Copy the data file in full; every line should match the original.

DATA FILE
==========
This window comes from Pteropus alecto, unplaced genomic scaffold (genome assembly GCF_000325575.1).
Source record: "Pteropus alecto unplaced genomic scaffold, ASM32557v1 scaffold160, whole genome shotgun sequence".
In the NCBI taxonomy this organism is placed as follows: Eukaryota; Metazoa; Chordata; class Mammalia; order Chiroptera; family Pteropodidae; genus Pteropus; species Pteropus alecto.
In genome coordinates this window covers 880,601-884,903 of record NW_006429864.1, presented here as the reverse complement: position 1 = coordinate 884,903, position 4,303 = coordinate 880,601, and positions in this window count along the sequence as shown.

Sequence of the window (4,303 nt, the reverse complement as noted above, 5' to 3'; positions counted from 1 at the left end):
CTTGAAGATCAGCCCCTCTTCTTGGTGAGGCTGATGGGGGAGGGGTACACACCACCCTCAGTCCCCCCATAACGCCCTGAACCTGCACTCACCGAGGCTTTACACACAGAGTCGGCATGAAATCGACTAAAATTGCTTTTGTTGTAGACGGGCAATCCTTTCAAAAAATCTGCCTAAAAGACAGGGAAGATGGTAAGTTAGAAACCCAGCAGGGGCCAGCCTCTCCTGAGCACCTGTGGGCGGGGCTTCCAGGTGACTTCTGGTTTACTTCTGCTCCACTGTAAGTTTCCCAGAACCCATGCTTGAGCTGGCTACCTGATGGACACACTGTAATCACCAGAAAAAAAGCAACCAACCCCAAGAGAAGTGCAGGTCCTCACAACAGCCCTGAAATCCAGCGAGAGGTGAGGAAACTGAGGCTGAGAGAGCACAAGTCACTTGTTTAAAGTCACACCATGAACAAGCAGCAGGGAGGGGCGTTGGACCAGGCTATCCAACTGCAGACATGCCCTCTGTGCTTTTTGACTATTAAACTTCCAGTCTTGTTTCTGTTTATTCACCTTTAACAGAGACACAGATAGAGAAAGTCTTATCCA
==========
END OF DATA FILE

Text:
This window comes from Pteropus alecto, unplaced genomic scaffold (genome assembly GCF_000325575.1).
Source record: "Pteropus alecto unplaced genomic scaffold, ASM32557v1 scaffold160, whole genome shotgun sequence".
In the NCBI taxonomy this organism is placed as follows: Eukaryota; Metazoa; Chordata; class Mammalia; order Chiroptera; family Pteropodidae; genus Pteropus; species Pteropus alecto.
In genome coordinates this window covers 880,601-884,903 of record NW_006429864.1, presented here as the reverse complement: position 1 = coordinate 884,903, position 4,303 = coordinate 880,601, and positions in this window count along the sequence as shown.

Sequence of the window (4,303 nt, the reverse complement as noted above, 5' to 3'; positions counted from 1 at the left end):
CTTGAAGATCAGCCCCTCTTCTTGGTGAGGCTGATGGGGGAGGGGTACACACCACCCTCAGTCCCCCCATAACGCCCTGAACCTGCACTCACCGAGGCTTTACACACAGAGTCGGCATGAAATCGACTAAAATTGCTTTTGTTGTAGACGGGCAATCCTTTCAAAAAATCTGCCTAAAAGACAGGGAAGATGGTAAGTTAGAAACCCAGCAGGGGCCAGCCTCTCCTGAGCACCTGTGGGCGGGGCTTCCAGGTGACTTCTGGTTTACTTCTGCTCCACTGTAAGTTTCCCAGAACCCATGCTTGAGCTGGCTACCTGATGGACACACTGTAATCACCAGAAAAAAAGCAACCAACCCCAAGAGAAGTGCAGGTCCTCACAACAGCCCTGAAATCCAGCGAGAGGTGAGGAAACTGAGGCTGAGAGAGCACAAGTCACTTGTTTAAAGTCACACCATGAACAAGCAGCAGGGAGGGGCGTTGGACCAGGCTATCCAACTGCAGACATGCCCTCTGTGCTTTTTGACTATTAAACTTCCAGTCTTGTTTCTGTTTATTCACCTTTAACAGAGACACAGATAGAGAAAGTCTTATCCA